Researchers at the University of Houston want to help you avoid lead intake from drinking water, so they’re working on an inexpensive system that turns your smartphone into a detector for the metal.
Following the Flint debacle — when insufficient water treatment capabilities flooded the city’s pipelines with contaminated water — public attention to the health risks posed by lead have soared sky-high. In a bid to protect people from events like this in the future, the team developed an inexpensive system using a smartphone and a lens made with an inkjet printer that can detect dangerously high levels of lead in tap water.
“Smartphone nano-colorimetry is rapid, low-cost, and has the potential to enable individual citizens to examine (lead) content in drinking water on-demand in virtually any environmental setting,” the researchers wrote.
Lead is quite toxic, even in small concentrations, and especially for young children. EPA guidelines state that levels under 15 parts per billion are safe to drink but, according to Shih, consumer test kits on the market today aren’t sensitive enough to accurately detect lead at that level.
To address this problem, the team equipped an inexpensive smartphone with an inkjet-printed lens and, using the dark-field imaging technique, produced a system that is both portable and easy to operate. But, more to the point, the team’s rig can detect waterborne lead in concentrations as low as 5 parts per billion in tap water, and as low as 1.37 parts per billion in deionized water.
The work draws heavily on a previous open-source dataset that Shih and his students published last year. That paper explained how to convert a smartphone equipped with the elastomer lens into a fluorescence microscope (and has since become the most-downloaded paper in the Biomedical Optics Express journal’s history). The present work also incorporates color analysis into the mix, which the device uses to detect lead nano-particles.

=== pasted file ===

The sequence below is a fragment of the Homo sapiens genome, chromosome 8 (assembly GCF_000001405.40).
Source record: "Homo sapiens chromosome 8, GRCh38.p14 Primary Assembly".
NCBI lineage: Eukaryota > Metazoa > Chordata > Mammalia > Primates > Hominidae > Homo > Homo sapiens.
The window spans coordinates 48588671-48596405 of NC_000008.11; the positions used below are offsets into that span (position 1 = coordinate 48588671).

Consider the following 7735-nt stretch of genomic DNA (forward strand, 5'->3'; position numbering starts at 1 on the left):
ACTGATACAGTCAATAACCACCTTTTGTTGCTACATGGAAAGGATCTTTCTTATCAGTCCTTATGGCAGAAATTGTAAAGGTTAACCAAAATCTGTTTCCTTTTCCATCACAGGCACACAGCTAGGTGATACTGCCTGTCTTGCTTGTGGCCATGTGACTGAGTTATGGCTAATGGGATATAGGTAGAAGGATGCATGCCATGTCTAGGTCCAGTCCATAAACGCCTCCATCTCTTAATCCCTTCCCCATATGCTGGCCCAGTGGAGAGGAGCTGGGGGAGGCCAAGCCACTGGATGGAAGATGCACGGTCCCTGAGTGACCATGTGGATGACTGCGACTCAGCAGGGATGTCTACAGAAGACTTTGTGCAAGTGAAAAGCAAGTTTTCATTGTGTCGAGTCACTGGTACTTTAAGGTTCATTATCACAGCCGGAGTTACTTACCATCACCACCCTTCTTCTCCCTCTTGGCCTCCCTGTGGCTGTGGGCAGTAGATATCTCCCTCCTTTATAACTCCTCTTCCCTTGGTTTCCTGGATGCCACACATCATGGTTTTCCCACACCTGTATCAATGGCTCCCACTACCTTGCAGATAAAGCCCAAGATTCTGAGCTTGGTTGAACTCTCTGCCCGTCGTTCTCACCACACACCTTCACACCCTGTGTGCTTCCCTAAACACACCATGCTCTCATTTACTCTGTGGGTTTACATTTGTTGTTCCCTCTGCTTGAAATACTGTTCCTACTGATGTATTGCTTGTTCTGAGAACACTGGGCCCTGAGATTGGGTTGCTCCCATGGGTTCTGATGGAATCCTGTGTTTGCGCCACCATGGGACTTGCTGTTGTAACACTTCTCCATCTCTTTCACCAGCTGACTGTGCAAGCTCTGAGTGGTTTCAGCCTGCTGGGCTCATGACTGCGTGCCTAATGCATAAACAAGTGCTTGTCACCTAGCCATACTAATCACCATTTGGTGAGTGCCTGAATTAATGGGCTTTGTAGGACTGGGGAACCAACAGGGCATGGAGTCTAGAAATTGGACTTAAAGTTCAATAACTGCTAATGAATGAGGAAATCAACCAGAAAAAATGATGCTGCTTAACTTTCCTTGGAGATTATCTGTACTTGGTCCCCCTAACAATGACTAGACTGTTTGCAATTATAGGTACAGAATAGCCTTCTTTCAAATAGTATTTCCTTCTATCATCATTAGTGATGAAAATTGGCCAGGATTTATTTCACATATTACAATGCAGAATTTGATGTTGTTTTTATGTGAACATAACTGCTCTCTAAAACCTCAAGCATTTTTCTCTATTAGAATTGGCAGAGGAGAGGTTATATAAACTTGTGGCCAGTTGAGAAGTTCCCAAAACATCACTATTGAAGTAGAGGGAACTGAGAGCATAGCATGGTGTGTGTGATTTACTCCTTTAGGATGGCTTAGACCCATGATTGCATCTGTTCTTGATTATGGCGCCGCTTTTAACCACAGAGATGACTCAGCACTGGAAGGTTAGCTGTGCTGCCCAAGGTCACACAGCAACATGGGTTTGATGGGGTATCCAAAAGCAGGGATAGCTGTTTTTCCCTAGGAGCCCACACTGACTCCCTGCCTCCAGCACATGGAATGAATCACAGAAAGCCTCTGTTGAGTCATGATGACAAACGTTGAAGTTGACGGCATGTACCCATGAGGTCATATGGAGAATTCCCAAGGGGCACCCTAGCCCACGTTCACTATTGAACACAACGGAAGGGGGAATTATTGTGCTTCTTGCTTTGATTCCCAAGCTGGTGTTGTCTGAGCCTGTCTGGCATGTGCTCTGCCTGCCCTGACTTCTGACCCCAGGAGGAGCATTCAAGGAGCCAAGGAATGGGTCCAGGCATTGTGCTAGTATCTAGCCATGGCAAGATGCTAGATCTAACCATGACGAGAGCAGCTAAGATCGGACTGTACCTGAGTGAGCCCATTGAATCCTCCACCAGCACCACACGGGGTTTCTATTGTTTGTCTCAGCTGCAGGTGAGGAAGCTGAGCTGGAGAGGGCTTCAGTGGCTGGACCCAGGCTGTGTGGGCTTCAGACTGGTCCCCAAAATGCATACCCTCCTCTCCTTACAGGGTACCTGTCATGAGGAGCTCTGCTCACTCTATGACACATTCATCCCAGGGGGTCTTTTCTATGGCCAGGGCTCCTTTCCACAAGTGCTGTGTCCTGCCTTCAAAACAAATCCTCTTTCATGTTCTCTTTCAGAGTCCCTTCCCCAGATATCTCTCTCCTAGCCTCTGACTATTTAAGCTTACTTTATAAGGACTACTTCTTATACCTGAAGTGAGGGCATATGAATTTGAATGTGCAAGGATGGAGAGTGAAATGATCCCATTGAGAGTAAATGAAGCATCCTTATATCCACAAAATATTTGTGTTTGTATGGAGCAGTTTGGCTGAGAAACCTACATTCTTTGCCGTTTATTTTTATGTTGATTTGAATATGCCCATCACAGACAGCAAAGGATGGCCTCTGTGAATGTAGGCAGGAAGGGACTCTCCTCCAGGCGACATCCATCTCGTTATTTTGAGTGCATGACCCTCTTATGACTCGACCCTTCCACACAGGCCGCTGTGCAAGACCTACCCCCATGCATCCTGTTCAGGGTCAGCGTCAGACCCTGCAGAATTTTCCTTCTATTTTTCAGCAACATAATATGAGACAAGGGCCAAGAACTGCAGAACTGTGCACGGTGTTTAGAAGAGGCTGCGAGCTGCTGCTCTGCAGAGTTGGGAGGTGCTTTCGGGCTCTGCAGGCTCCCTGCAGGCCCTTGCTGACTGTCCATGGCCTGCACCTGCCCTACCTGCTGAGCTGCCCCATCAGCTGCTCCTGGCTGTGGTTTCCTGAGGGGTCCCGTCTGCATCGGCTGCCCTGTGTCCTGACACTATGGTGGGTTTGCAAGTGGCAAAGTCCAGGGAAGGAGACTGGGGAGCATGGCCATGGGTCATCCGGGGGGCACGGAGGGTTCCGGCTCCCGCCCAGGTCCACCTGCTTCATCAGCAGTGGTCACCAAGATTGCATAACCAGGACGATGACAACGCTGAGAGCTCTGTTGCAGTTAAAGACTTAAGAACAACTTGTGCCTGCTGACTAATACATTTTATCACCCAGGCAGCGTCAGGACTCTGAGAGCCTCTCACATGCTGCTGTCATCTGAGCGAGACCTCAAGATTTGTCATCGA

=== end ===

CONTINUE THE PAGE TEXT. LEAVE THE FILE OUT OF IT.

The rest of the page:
As per the previously-published dataset, the team built a microscope that can operate in both fluorescence and dark-field imaging modes. They then paired it with a (relatively cheap) Lumina 640 smartphone with an 8-megapixel camera.
In order to test their device, the team spiked tap water with various levels of lead — from 1.37 parts per billion to 175 parts per billion. They then added chromate ions, which react with the lead to form lead chromate nanoparticles — the latter being what the microscope actually detects. The analysis process itself is more complicated but suffice to say that by the last step of preparation, the team obtained a solid sediment that contained all the lead from their water sample.
The microscopy imaging capability proved essential, Shih said, because the preparation process resulted in so little sediment that it couldn’t be imaged with an unassisted smartphone camera, making it impossible to detect relatively low levels of lead.
“We wanted to be sure we could do something that would be useful from the standpoint of detecting lead at the EPA standard,” Shih said.
The paper “Smartphone Nanocolorimetry for On-Demand Lead Detection and Quantitation in Drinking Water” has been published in the journal Analytical Chemistry.
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